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The challenges and rewards of Osprey photography

Osprey photography
An Osprey glances down at a lake as it circles for prey. The charismatic birds of prey make wonderful subjects for bird photographers. Photo by William Jobes

Of all the raptor species pursued by photographers, the Osprey, also known for good reason as the “fish hawk,” is perhaps the most exhilarating to observe in flight. It’s also one of the more challenging to photograph when it’s on the wing. Hands down, some of the most spectacular photographs of raptors I’ve seen are of Ospreys in all stages of their choreographed aerial rituals as they hunt, dive, and catch fish for themselves and to carry to a nest for awaiting partners and fledglings.

After my own countless trial and error gaffes and missed keeper shots over the years, I’m able to share insights that I hope will make the journey to your own Osprey trophy photos a bit easier.

The initial hurdle to overcome is finding Ospreys. In some parts of North America, especially in the most southern coastal states, they are present most of the year and are readily accessible for observing and photographing. Where I live in the Mid-Atlantic region, Ospreys arrive in early March and leave by late September or so. Exceptions occur, and your local observations will enable you to adapt to their habits.

Each March, start looking at eBird species maps to see the Ospreys’ progress as they move northward from their tropical wintering grounds. As the month progresses, the red markers on the maps become more and more congested, as observers report sightings based on dates and exact locations. Experienced photographers may go directly to known nests and bodies of water to check if last year’s occupants have arrived, as some monogamous pairs are known to come back each year to the exact same nests. The exceptions are when a new bird or couple arrive early and claim the spot first. A brief sparring match may ensue, and that’s a drama in itself if you’re fortunate to see it.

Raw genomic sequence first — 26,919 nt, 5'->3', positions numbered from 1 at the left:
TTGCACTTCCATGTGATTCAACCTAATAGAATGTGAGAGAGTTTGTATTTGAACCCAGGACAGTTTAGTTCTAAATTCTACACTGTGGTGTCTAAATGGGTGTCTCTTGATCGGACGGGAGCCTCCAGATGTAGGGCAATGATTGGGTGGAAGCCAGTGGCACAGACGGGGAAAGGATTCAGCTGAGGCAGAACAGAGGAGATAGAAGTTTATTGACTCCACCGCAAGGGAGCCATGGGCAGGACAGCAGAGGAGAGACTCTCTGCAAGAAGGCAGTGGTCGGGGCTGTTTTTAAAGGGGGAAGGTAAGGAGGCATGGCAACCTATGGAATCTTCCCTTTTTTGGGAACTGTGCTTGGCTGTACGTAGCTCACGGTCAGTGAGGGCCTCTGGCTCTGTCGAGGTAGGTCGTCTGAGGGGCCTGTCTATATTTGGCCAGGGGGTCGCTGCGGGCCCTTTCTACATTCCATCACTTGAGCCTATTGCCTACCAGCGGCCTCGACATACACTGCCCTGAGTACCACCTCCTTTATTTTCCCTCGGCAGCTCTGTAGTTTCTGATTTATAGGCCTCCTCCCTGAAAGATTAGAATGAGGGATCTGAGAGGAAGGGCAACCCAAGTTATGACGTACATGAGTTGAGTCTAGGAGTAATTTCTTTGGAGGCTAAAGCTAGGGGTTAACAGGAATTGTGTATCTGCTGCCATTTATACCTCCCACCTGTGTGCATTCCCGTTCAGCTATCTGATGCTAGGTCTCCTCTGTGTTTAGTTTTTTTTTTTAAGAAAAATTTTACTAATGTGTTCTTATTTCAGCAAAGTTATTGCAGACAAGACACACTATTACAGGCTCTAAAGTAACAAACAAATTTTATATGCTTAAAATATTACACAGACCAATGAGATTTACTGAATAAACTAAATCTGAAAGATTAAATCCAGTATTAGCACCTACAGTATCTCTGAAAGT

Ospreys migrate to temperate regions that are warm in summer for nesting, breeding, and raising families. The youngsters grow in a few short weeks from hatchlings to large birds that rival their parents in size.

For the birder and avian photographer, the Osprey’s breeding cycle offers months of thrilling opportunities to observe, photograph, and appreciate from a safe distance. You may even form an emotional bond with your fish-eating “friends.” If you return to a nest site regularly, expect regular thrills and “wow” moments. To be sure, Ospreys are agents of awesome physical appearance and beauty, as well as of stunning and rarified aerial antics without peer in the avian world.

The birds will offer you varied and numerous photo ops. Exciting images are possible at several stages of their daily routine: soaring over water, diving at blistering speed to embed a fish in their talons, carrying fish aloft, and tending to their mates, nests, and chicks.

Tools of the trade

An Osprey dives with talons out, aiming for a fish below the surface of the water. The bird’s characteristic hunting style is a challenging and thrilling event to photograph. Photo by William Jobes

You’ll need two essential tools to take great Osprey photos: a mirrorless or DSLR camera with as high a frames-per-second count as possible and a prime or zoom telephoto lens. Both lens types have distinct advantages over the other, which I will explore below.